Catherine Austin Fitts — former Assistant Secretary for Housing–Federal Housing Commissioner at HUD during the George H.W. Bush administration, and investment banker with the firms Hamilton Securities Group and Dillon, Read & Co. — believes that those links went well beyond the CIA

Fitts — who was placed on the board of the BCCI subsidiary 

First American Bank following BCCI’s collapse — told MintPress that, after reading through troves of documents regarding the bank’s activities prior to its implosion, it was clear to her that there was 

“no way” its activities were carried on without the full knowledge of the 

Federal Reserve, Bank of New York, and the 

White House.

Adnan Khashoggi, a key figure and intermediary in the scandal, used one BCCI account to move more than 

$20 million related to illegal arms sales and BCCI created fake documentation, including checks signed by Oliver North, allowing the sale to go forward. The bank later claimed it had no records of these transactions.

BCCI appears to have been involved in the sex trafficking of underage girls, including girls that had not yet reached puberty

According to “The BCCI Affair,” by Senators John Kerry (D-MA) and Hank Brown (R-CO), 

BCCI officials were alleged to have 

obtained leverage with powerful individuals, including prominent members of 

the ruling families of the UAE, by providing them with 

young virgins and males to homosexual VIPs.”

BCCI was largely brought into the US business community through Jackson Stephens and Bert Lance, former budget director for Jimmy Carter,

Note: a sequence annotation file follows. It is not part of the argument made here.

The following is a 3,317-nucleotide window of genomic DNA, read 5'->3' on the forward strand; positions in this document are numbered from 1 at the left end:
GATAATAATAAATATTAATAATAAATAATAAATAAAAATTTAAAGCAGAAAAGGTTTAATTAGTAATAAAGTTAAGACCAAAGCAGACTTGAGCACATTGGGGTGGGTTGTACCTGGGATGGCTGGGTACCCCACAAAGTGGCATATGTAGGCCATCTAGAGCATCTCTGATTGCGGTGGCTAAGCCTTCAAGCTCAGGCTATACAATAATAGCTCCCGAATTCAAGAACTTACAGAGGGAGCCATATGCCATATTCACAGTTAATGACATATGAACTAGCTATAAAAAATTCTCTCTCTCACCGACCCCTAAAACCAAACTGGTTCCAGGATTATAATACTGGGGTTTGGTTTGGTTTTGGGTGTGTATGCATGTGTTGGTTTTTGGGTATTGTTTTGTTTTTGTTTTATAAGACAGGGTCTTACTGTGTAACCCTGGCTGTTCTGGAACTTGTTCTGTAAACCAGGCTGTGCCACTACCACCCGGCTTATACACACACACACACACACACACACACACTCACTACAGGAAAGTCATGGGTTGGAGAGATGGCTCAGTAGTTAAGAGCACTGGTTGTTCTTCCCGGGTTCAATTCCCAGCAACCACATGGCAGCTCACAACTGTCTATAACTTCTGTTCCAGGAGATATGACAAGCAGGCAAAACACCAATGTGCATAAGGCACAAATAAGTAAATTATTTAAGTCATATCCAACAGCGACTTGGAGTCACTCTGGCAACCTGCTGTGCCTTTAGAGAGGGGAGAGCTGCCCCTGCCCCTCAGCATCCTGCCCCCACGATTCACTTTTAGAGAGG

who assisted with BCCI’s acquisition of 

First American Bank

The law firm involved in this effort was Arkansas’ 

Rose Law Firm and it involved several of the firm’s lawyers, including 

Hillary Rodham Clinton

Webster Hubbell and C.J. Giroir. 

Also involved in the effort was 

Clark Clifford, Secretary of Defense under LBJ, and 

Kamal Adham, former director general of Saudi intelligence.

Robert Keith Gray 

was added to the BCCI board after the acquisition of First American Bank according to Newsweek


Robert Keith Gray was deputy director of communications in Reagan’s 1980 campaign under William Casey, who later became CIA director.

Gray returned to the PR business, taking on several clients including

Adnan Khashoggi

and Marc Rich

Marc Rich, was a Mossad asset. 

Marc Rich’s pardon by Bill Clinton was largely orchestrated by Mega Group members Michael Steinhardt and Israeli politicians like

Ehud Barak.


A matter of months after Cohn’s death another individual became a central figure in the powerful Cohn had cultivated.

Jeffrey Epstein, would be recruited, after his firing from the Dalton School, by Alan “Ace” Greenberg, a close friend of Cohn, to work at

Bear Stearns.

After leaving Bear Stearns and working as a “financial bounty hunter” for clients like Iran-Contra-linked arms dealer 

Adnan Khashoggi,

Epstein would come into contact with Leslie Wexner, a billionaire close to the Meyer Lansky-linked Bronfman family, who himself was tied to members of the crime syndicates once represented by Cohn.


Gray used to say that 

before taking on a foreign client, 

he would clear it with William Casey.” 

Clinton connection to Promis

While the Rose Law Firm was assisting BCCI’s entrance into the American financial system, it also represented the